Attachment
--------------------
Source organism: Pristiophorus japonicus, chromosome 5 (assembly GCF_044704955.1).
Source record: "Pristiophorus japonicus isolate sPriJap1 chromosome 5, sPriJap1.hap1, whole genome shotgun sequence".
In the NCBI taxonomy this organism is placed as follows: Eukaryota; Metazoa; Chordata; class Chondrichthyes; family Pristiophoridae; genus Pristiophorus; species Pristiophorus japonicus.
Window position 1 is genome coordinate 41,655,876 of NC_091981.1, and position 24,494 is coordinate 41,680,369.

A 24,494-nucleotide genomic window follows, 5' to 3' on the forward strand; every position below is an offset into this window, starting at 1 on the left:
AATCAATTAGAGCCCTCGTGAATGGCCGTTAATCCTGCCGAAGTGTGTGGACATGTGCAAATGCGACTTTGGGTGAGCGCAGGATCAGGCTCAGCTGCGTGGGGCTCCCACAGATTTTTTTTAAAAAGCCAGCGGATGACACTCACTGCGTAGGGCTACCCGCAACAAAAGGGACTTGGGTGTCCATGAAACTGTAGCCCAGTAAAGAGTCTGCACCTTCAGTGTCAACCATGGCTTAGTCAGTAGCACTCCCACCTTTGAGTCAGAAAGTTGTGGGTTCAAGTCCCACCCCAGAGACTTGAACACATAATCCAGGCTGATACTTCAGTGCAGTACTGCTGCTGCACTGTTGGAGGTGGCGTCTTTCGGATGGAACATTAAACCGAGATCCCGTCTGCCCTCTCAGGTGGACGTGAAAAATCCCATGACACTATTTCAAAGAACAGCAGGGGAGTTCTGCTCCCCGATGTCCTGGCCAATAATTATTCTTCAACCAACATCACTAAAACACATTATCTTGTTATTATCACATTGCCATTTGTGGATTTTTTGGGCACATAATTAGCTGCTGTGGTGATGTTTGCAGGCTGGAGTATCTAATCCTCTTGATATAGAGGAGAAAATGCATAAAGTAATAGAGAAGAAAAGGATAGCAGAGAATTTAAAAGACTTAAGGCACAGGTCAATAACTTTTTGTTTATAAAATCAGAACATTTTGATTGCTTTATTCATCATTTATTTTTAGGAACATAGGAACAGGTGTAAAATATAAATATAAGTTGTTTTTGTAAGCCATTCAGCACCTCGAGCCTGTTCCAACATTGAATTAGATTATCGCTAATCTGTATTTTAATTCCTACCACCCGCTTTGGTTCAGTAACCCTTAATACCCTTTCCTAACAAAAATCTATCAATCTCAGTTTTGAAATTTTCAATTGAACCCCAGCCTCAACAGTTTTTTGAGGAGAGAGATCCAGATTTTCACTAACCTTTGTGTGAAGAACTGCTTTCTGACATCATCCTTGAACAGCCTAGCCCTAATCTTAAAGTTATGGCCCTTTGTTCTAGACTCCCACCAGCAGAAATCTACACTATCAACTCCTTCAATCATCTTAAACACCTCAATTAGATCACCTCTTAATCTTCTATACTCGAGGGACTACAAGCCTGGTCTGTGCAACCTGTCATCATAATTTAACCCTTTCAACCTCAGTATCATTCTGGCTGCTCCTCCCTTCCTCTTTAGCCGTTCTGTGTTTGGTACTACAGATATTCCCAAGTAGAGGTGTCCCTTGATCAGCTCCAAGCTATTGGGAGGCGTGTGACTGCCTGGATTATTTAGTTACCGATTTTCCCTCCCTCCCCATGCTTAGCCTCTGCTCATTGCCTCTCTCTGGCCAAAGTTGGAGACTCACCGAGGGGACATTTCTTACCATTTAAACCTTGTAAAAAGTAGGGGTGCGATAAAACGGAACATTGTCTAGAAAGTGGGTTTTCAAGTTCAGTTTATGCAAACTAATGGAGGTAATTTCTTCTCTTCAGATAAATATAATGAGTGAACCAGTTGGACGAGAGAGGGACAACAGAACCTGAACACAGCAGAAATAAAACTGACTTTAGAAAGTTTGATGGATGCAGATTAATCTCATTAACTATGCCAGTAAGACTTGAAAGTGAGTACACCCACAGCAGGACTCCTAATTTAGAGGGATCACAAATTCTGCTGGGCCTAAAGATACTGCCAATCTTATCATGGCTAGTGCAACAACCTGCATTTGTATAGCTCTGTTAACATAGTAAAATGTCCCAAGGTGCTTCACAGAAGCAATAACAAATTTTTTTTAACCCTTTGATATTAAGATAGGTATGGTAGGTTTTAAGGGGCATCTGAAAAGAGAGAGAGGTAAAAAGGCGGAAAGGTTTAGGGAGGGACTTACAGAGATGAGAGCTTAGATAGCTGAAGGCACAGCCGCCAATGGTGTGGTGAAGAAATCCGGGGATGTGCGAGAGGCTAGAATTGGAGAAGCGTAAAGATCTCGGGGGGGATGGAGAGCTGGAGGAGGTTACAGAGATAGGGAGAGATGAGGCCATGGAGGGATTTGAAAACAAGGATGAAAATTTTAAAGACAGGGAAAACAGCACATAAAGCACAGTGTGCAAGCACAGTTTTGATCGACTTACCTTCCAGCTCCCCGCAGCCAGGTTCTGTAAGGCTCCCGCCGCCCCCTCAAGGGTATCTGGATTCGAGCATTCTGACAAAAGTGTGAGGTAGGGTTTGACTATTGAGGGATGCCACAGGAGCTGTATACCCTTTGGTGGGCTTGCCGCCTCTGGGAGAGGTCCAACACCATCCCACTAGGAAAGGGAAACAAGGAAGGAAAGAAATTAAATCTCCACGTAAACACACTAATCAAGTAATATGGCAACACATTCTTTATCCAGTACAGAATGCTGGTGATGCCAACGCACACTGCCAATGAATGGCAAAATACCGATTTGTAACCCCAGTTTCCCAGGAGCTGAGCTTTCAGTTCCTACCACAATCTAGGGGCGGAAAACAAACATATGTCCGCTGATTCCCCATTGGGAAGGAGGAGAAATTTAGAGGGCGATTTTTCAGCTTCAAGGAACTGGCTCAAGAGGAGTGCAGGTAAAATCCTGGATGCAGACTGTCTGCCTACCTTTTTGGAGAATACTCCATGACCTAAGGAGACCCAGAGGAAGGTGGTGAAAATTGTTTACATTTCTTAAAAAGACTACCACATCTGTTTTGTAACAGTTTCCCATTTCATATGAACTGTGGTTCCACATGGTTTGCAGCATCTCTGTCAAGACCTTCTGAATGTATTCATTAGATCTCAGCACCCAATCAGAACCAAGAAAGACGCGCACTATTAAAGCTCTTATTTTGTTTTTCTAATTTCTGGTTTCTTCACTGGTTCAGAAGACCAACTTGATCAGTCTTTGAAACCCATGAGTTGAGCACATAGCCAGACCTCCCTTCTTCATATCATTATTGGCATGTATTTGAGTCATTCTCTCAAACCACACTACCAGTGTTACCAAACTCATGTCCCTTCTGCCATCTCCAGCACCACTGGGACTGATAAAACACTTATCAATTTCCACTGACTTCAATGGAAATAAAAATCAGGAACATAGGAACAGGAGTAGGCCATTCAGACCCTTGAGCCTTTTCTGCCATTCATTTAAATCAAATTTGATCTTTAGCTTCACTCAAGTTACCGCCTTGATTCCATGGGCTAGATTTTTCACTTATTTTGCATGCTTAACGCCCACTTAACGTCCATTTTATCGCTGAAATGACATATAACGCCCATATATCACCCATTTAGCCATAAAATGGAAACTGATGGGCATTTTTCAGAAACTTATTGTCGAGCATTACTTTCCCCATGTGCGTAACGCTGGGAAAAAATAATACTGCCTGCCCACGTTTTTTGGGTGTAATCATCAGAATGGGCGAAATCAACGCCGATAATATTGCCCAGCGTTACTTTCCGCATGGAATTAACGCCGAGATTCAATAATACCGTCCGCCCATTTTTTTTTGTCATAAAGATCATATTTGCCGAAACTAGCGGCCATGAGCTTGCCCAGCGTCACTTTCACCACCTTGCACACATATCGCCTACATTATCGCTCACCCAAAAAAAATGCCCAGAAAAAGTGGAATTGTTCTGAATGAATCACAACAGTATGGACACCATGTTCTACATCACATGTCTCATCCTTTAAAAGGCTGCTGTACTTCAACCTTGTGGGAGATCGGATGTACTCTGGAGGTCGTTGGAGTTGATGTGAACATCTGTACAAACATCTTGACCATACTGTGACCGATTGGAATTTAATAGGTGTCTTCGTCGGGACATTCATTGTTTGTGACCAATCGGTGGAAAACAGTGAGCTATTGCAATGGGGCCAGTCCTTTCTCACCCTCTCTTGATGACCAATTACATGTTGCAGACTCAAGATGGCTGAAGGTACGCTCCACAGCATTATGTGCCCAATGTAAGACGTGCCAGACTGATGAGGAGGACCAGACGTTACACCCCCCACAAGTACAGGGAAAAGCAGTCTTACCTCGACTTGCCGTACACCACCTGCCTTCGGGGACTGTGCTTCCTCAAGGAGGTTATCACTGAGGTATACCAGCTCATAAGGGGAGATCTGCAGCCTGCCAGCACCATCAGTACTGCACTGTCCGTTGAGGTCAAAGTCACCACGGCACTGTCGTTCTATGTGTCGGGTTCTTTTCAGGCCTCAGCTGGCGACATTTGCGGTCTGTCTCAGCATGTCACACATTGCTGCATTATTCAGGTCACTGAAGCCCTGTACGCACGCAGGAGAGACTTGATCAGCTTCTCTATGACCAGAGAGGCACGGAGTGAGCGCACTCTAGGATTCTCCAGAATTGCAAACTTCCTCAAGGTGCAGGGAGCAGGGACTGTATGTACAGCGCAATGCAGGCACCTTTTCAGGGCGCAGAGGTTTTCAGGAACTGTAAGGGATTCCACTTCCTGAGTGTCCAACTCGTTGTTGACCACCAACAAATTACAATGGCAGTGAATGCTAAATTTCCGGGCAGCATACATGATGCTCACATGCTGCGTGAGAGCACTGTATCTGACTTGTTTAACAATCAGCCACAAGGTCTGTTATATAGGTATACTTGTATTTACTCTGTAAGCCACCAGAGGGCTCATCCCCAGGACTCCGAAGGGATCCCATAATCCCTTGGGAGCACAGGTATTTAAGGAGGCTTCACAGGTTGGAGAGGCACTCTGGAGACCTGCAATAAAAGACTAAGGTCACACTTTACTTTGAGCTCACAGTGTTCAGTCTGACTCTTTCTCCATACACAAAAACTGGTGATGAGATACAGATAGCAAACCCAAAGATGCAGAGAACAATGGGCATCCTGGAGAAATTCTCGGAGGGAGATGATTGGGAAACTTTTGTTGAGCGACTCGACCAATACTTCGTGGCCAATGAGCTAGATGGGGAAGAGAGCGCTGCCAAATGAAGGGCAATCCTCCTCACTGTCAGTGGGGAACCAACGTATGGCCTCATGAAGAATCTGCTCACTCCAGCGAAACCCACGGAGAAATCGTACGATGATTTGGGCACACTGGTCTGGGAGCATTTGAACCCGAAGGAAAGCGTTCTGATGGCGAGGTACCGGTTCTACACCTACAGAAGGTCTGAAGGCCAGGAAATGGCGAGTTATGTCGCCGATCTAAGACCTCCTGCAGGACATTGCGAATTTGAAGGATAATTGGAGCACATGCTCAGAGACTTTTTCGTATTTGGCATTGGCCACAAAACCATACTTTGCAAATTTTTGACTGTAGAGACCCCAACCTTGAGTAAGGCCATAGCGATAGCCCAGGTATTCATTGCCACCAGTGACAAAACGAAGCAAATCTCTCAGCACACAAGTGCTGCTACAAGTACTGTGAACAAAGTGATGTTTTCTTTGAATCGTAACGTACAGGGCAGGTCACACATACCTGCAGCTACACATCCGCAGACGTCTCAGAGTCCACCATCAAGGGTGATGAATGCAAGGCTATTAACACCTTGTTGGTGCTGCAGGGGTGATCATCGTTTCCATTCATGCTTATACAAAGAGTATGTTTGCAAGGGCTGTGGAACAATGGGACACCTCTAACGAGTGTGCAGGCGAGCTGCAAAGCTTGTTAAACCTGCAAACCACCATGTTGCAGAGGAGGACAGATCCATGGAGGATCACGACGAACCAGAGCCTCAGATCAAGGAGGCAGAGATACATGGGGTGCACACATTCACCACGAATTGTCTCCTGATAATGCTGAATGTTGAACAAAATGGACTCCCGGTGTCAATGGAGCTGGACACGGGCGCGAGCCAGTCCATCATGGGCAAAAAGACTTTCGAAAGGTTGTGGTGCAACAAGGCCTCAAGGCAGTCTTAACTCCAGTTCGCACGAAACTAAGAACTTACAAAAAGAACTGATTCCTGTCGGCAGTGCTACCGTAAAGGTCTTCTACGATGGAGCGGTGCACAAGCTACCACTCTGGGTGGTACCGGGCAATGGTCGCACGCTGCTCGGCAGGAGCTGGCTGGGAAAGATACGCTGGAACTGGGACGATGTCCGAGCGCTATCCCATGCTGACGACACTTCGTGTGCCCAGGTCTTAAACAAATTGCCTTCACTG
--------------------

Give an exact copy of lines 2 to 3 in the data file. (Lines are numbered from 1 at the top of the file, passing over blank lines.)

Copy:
Source record: "Pristiophorus japonicus isolate sPriJap1 chromosome 5, sPriJap1.hap1, whole genome shotgun sequence".
In the NCBI taxonomy this organism is placed as follows: Eukaryota; Metazoa; Chordata; class Chondrichthyes; family Pristiophoridae; genus Pristiophorus; species Pristiophorus japonicus.